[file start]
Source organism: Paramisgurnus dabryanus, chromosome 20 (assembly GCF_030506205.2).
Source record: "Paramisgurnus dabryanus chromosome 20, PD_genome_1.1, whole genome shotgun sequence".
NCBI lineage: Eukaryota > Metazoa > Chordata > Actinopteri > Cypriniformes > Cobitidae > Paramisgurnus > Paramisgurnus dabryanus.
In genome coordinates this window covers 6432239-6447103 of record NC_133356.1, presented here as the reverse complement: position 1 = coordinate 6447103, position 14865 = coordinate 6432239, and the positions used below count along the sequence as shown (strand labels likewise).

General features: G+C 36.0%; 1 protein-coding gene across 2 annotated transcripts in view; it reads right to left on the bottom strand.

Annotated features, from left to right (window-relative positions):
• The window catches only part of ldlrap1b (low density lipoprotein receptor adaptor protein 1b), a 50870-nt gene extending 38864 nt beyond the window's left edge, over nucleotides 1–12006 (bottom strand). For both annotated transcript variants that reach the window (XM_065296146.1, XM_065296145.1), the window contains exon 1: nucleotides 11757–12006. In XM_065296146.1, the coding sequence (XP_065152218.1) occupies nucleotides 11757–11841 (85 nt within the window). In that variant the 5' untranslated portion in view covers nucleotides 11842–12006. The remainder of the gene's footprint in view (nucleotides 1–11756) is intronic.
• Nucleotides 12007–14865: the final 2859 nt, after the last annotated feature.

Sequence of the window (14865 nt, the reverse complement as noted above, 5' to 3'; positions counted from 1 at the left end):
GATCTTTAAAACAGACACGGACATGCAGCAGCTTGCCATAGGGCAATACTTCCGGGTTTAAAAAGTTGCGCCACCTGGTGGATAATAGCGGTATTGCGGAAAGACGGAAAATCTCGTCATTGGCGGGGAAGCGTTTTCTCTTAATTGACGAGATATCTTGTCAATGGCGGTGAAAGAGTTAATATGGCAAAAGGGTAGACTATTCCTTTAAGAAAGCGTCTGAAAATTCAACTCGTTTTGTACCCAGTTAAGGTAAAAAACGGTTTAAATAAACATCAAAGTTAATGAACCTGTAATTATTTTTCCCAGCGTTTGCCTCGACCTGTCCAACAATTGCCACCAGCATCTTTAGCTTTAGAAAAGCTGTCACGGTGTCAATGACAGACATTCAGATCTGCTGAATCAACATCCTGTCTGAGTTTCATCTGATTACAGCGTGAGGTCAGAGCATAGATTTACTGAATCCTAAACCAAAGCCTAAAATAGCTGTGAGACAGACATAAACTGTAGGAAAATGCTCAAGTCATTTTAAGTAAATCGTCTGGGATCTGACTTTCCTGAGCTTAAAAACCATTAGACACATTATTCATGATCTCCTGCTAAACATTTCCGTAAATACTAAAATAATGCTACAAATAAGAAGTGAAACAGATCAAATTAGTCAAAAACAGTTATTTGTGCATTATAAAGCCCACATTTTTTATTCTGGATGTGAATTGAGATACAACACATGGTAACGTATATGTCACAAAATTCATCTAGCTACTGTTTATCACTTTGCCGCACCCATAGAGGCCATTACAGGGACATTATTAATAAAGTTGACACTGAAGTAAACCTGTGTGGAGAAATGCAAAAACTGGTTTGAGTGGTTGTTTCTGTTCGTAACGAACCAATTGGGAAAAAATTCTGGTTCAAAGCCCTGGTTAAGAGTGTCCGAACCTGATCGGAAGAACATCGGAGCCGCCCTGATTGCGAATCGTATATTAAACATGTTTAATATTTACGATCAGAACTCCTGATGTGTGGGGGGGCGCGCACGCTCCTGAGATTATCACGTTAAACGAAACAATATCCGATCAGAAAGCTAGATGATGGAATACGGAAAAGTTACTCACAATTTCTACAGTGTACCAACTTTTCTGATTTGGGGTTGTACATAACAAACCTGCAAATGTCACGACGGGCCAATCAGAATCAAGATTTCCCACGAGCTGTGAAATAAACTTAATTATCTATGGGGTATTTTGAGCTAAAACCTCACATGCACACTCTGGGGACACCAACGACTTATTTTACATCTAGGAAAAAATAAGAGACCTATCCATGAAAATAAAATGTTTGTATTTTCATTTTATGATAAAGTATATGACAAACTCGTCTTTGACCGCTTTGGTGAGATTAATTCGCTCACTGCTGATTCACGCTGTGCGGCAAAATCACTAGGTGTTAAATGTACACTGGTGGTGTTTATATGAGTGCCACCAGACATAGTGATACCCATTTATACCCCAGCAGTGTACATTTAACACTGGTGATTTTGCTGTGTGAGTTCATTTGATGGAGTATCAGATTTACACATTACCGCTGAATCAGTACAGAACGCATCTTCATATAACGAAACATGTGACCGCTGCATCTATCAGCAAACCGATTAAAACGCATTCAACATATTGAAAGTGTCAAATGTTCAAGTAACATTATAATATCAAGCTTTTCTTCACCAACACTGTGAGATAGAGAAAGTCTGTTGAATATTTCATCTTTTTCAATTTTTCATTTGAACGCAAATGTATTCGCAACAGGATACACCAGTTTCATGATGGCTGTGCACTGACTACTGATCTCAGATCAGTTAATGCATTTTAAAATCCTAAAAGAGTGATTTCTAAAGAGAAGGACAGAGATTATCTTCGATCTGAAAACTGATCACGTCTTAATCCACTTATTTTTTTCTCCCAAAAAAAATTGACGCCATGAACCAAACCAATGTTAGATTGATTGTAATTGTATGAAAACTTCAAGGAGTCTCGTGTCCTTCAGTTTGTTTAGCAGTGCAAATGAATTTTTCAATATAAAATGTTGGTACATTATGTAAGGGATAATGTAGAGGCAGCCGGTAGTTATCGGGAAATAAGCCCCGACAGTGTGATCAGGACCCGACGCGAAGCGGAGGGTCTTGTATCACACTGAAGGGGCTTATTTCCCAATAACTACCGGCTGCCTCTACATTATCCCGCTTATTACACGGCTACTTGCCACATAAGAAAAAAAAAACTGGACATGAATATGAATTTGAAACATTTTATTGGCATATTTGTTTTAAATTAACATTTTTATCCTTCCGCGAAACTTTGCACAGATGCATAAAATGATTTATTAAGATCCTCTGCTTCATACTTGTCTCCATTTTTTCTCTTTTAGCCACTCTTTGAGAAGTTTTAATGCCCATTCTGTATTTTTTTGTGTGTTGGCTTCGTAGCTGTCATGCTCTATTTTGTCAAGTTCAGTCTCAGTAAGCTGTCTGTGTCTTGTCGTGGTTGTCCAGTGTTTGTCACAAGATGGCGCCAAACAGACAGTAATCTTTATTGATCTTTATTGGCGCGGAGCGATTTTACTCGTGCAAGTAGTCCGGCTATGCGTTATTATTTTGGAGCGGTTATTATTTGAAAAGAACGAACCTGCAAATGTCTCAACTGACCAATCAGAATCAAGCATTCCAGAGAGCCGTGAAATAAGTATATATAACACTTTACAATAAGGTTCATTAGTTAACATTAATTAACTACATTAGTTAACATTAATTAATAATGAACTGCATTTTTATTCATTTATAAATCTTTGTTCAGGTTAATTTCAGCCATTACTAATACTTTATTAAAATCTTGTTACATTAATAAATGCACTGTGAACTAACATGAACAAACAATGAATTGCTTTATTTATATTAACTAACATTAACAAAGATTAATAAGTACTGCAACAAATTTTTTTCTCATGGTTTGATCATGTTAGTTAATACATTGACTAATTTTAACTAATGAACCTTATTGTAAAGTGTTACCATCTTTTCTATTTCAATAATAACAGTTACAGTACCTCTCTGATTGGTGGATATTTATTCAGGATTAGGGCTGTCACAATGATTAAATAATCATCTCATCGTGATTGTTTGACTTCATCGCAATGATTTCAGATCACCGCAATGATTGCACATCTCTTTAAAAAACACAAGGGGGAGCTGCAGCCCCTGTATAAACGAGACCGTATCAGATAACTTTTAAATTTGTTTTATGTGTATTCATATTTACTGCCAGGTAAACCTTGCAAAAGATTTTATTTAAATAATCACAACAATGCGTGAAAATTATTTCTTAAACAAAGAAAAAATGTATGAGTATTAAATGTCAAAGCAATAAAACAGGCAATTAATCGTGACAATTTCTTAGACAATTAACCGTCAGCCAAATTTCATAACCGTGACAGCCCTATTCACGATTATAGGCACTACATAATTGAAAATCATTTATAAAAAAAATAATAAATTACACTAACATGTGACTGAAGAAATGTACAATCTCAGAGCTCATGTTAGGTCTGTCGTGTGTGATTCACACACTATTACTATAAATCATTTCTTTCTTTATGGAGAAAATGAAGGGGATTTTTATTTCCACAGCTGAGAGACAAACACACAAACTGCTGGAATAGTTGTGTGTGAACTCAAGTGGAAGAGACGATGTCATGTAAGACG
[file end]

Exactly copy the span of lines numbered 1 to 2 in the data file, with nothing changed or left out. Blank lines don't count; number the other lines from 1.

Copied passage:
Source organism: Paramisgurnus dabryanus, chromosome 20 (assembly GCF_030506205.2).
Source record: "Paramisgurnus dabryanus chromosome 20, PD_genome_1.1, whole genome shotgun sequence".